Acclimated to milder water off of Florida’s coasts, cold-blooded sea turtles become unable to swim or eat as water temperatures drop, leaving the reptiles stunned and hypothermic. The Florida Fish and Wildlife Conservation Commission (FWC), National Oceanic and Atmospheric Administration (NOAA) and several other county, state and federal agencies quickly came to the aid of these endangered and threatened turtles.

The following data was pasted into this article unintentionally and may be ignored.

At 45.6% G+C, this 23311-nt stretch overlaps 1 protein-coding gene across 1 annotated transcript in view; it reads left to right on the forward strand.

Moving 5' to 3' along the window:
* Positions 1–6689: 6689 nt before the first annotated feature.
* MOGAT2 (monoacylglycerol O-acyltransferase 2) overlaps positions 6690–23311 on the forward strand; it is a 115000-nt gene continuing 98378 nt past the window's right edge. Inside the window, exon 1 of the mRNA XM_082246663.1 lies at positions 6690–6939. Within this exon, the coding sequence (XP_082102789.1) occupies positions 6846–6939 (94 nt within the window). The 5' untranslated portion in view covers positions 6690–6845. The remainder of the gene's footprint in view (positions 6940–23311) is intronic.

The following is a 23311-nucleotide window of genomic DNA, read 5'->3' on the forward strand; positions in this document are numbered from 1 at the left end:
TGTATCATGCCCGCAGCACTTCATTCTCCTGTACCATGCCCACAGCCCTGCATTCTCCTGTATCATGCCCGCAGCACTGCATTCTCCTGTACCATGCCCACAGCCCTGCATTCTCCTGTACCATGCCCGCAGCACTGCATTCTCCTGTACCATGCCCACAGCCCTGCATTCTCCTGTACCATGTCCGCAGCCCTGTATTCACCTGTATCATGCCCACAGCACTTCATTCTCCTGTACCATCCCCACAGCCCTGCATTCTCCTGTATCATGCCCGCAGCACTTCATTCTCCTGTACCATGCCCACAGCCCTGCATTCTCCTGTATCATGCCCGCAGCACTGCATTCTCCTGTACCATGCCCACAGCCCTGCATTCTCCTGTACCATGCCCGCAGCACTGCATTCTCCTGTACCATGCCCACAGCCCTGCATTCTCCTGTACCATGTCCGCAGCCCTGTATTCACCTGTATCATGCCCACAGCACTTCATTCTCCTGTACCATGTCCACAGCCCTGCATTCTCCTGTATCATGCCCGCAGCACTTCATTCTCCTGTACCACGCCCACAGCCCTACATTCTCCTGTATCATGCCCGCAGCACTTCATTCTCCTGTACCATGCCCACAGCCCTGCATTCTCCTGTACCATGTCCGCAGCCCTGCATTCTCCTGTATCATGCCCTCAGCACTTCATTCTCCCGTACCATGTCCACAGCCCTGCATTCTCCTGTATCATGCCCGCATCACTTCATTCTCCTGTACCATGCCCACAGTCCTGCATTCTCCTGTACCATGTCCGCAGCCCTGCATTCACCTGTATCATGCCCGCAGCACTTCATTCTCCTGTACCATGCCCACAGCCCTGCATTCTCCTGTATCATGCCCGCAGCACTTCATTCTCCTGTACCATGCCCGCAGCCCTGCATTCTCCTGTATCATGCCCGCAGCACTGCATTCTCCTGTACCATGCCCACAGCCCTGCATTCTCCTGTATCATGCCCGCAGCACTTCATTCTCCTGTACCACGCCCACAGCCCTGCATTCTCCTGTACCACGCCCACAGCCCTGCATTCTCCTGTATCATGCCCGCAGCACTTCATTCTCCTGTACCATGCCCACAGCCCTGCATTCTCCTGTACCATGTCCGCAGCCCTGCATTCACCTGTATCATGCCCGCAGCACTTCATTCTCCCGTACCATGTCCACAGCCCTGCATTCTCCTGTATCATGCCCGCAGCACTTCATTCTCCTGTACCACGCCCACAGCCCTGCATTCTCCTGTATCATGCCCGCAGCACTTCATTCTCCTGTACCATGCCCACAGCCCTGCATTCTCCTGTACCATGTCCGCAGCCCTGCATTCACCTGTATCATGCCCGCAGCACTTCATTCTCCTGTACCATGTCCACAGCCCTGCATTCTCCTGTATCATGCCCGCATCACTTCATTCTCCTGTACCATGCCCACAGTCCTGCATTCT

According to NOAA, officials rescued more than 3,500 turtles in the last couple of weeks and treated them for dehydration and injuries. And with temperatures rising recently, agencies have been able to release the turtles back into their natural habitats.
The FWC reports that a total of 2,000 turtles have been released on the East Coast so far, and 800 more turtles are expected to be released today and tomorrow from the Panhandle region alone.